Our study provided further molecular evidence for the phylogenetic placement of Pterostylidinae within Orchideae and for assessing the monophyly of Pterostylidinae. Within Cranichideae, our study retrieved Chloraeinae as the first-diverging lineage, followed by Pterostylidinae s.s. The next diverging lineage comprised the monotypic genus Achlydosa as sister group to the remainder of Cranichideae. Previous molecular studies yielded conflicting results for the phylogenetic relationships among these lineages. A molecular study based on two plastid markers (matK and trnL-F; Kores et al., 2001) resolved Chloraeinae as diverging first, followed by Pterostylidinae, then Achlydosa (as Megastylis glandulosa (Schltr.) Schltr.), whereas a study based on four markers (matK, trnL-F, rbcL and ITS) showed Chloraeinae diverging first, followed by Pterostylidinae in sister group position to Achlydosa (as Megastylis glandulosa), as sister clade to the remainder of Cranichideae (Salazar et al., 2009). However, in the latter study, the results from each single marker yielded incongruent results for these lineages, and in the combined analysis, the sister group relationship between Pterostylidinae s.s. and Achlydosa was not well supported. Our phylogenomic study provides support for phylogenetic relationships within Cranichideae as retrieved by Kores et al. (2001). Our phylogenomic study therefore does not support the taxonomic concept of Pterostylidinae sensu Chase et al. (2015) which included the genus Achlydosa. Chase et al. (2015) acknowledged that recognition of subtribe Achlydosinae may be warranted based on results of further studies. This study provides support for the recognition of Achlydosa at subtribal level, as Achlydosinae sensu Clements et al. (2002).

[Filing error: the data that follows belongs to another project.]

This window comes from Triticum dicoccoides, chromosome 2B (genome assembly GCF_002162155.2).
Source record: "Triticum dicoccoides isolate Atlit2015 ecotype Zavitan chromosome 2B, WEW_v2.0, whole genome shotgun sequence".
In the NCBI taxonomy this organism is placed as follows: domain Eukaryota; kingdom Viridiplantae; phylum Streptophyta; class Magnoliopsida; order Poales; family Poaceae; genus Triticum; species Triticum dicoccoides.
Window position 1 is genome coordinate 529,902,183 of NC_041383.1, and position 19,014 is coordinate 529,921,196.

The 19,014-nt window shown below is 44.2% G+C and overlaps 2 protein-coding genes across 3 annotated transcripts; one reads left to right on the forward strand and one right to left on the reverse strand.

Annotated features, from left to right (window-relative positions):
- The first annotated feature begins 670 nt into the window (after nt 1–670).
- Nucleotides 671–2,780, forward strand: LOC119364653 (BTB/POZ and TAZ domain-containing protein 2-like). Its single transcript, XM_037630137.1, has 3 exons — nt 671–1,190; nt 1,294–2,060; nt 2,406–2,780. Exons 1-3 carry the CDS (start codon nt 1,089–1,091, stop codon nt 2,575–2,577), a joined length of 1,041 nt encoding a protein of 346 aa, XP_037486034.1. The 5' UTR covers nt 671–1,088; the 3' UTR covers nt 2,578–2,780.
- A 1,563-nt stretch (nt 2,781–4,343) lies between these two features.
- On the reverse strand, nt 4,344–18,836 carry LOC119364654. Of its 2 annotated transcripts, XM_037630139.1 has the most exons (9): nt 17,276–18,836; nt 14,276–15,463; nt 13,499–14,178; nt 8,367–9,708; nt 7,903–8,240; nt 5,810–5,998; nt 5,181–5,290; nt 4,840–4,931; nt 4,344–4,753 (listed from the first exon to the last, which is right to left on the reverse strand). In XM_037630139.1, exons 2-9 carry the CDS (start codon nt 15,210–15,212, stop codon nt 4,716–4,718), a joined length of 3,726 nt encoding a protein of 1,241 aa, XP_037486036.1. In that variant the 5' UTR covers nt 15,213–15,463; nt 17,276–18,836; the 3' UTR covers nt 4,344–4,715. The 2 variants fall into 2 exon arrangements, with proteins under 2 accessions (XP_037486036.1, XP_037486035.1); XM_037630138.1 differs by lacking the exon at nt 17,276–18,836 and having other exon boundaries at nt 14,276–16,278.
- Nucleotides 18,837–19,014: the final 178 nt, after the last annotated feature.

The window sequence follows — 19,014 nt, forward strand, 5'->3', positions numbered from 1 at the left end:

Within Pterostylidinae s.s., our study resolved relationships between the three major lineages in Pterostylis with strong support, with clade A as sister group to clades B and C. In previous phylogenetic studies based on ITS and/or matK, relationships between the three major lineages remained unclear due to the lack of resolution (Jones and Clements, 2002a) or low statistical support (Janes et al., 2010; Clements et al., 2011), showing either clade A as sister group to B and C or clades A and B as sister group to clade C. Based on the latter topology, Janes and Duretto (2010) proposed a subgeneric classification with two subgenera, Pterostylis (clades A and B) and Oligochaetochilus (clade C). Morphologically, the two subgenera were mainly differentiated by the position of the lateral sepals (deflexed in subgen. Oligochaetochilus with one exception (Pterostylis recurvata) and erect in subgen. Pterostylis) and the presence/absence of barrier trichomes on the column wings (present in subgen. Oligochaetochilus, absent in subgen. Pterostylis). However, our study did not provide support for the monophyly of subgen. Pterostylis sensu Janes and Duretto (2010). A revision of the intrageneric classification of Pterostylis s.l. would require the recognition of clade A at subgeneric level.